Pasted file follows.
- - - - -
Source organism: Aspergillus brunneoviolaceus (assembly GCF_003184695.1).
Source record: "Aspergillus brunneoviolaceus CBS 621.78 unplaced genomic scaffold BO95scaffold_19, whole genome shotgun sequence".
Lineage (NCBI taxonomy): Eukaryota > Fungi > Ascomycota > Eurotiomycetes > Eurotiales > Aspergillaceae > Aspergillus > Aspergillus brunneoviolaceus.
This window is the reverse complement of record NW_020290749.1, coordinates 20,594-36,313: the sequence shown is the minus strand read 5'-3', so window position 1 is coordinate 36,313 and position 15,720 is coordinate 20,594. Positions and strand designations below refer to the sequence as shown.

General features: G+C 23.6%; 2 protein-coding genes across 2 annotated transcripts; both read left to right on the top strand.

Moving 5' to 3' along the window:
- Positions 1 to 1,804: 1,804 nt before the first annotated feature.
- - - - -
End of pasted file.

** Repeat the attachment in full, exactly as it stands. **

Source organism: Aspergillus brunneoviolaceus (assembly GCF_003184695.1).
Source record: "Aspergillus brunneoviolaceus CBS 621.78 unplaced genomic scaffold BO95scaffold_19, whole genome shotgun sequence".
Lineage (NCBI taxonomy): Eukaryota > Fungi > Ascomycota > Eurotiomycetes > Eurotiales > Aspergillaceae > Aspergillus > Aspergillus brunneoviolaceus.
This window is the reverse complement of record NW_020290749.1, coordinates 20,594-36,313: the sequence shown is the minus strand read 5'-3', so window position 1 is coordinate 36,313 and position 15,720 is coordinate 20,594. Positions and strand designations below refer to the sequence as shown.

General features: G+C 23.6%; 2 protein-coding genes across 2 annotated transcripts; both read left to right on the top strand.

Moving 5' to 3' along the window:
- Positions 1 to 1,804: 1,804 nt before the first annotated feature.